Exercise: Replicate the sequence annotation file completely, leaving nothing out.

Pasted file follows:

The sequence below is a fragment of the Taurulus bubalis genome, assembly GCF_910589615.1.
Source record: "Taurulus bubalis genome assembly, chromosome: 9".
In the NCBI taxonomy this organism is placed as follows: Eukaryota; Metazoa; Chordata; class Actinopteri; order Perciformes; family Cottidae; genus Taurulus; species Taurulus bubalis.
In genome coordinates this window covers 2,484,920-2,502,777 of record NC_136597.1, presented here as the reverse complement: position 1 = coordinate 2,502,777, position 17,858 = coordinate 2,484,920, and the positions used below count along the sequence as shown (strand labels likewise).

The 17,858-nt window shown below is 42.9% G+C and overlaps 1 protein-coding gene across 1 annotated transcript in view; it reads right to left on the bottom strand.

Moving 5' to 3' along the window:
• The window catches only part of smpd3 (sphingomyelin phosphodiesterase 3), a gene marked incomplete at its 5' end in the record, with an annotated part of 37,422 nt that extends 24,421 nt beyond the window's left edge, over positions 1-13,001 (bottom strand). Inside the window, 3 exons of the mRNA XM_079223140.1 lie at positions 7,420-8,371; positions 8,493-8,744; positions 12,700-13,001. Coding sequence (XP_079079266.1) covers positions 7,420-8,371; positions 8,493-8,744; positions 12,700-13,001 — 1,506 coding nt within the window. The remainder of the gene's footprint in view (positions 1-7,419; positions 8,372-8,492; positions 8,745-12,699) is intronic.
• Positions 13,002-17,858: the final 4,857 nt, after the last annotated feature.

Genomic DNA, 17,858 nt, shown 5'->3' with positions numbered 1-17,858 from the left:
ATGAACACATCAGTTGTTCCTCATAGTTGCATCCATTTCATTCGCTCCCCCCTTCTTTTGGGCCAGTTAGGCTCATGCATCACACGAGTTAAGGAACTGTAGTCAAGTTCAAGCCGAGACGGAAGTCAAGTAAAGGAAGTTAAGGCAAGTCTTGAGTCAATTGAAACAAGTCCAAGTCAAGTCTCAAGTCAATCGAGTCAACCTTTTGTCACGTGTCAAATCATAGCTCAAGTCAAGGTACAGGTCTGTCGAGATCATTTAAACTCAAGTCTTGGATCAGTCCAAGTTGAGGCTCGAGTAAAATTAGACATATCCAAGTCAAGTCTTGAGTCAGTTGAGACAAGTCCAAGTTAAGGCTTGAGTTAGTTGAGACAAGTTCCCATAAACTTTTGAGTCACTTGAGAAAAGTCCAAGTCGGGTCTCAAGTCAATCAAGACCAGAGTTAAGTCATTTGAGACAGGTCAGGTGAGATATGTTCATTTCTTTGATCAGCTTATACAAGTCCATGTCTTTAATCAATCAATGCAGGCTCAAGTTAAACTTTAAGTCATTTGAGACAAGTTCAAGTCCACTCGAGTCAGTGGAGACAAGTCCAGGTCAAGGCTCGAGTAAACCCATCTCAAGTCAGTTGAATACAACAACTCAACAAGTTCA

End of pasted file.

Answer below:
The sequence below is a fragment of the Taurulus bubalis genome, assembly GCF_910589615.1.
Source record: "Taurulus bubalis genome assembly, chromosome: 9".
In the NCBI taxonomy this organism is placed as follows: Eukaryota; Metazoa; Chordata; class Actinopteri; order Perciformes; family Cottidae; genus Taurulus; species Taurulus bubalis.
In genome coordinates this window covers 2,484,920-2,502,777 of record NC_136597.1, presented here as the reverse complement: position 1 = coordinate 2,502,777, position 17,858 = coordinate 2,484,920, and the positions used below count along the sequence as shown (strand labels likewise).

The 17,858-nt window shown below is 42.9% G+C and overlaps 1 protein-coding gene across 1 annotated transcript in view; it reads right to left on the bottom strand.

Moving 5' to 3' along the window:
• The window catches only part of smpd3 (sphingomyelin phosphodiesterase 3), a gene marked incomplete at its 5' end in the record, with an annotated part of 37,422 nt that extends 24,421 nt beyond the window's left edge, over positions 1-13,001 (bottom strand). Inside the window, 3 exons of the mRNA XM_079223140.1 lie at positions 7,420-8,371; positions 8,493-8,744; positions 12,700-13,001. Coding sequence (XP_079079266.1) covers positions 7,420-8,371; positions 8,493-8,744; positions 12,700-13,001 — 1,506 coding nt within the window. The remainder of the gene's footprint in view (positions 1-7,419; positions 8,372-8,492; positions 8,745-12,699) is intronic.
• Positions 13,002-17,858: the final 4,857 nt, after the last annotated feature.

Genomic DNA, 17,858 nt, shown 5'->3' with positions numbered 1-17,858 from the left:
ATGAACACATCAGTTGTTCCTCATAGTTGCATCCATTTCATTCGCTCCCCCCTTCTTTTGGGCCAGTTAGGCTCATGCATCACACGAGTTAAGGAACTGTAGTCAAGTTCAAGCCGAGACGGAAGTCAAGTAAAGGAAGTTAAGGCAAGTCTTGAGTCAATTGAAACAAGTCCAAGTCAAGTCTCAAGTCAATCGAGTCAACCTTTTGTCACGTGTCAAATCATAGCTCAAGTCAAGGTACAGGTCTGTCGAGATCATTTAAACTCAAGTCTTGGATCAGTCCAAGTTGAGGCTCGAGTAAAATTAGACATATCCAAGTCAAGTCTTGAGTCAGTTGAGACAAGTCCAAGTTAAGGCTTGAGTTAGTTGAGACAAGTTCCCATAAACTTTTGAGTCACTTGAGAAAAGTCCAAGTCGGGTCTCAAGTCAATCAAGACCAGAGTTAAGTCATTTGAGACAGGTCAGGTGAGATATGTTCATTTCTTTGATCAGCTTATACAAGTCCATGTCTTTAATCAATCAATGCAGGCTCAAGTTAAACTTTAAGTCATTTGAGACAAGTTCAAGTCCACTCGAGTCAGTGGAGACAAGTCCAGGTCAAGGCTCGAGTAAACCCATCTCAAGTCAGTTGAATACAACAACTCAACAAGTTCA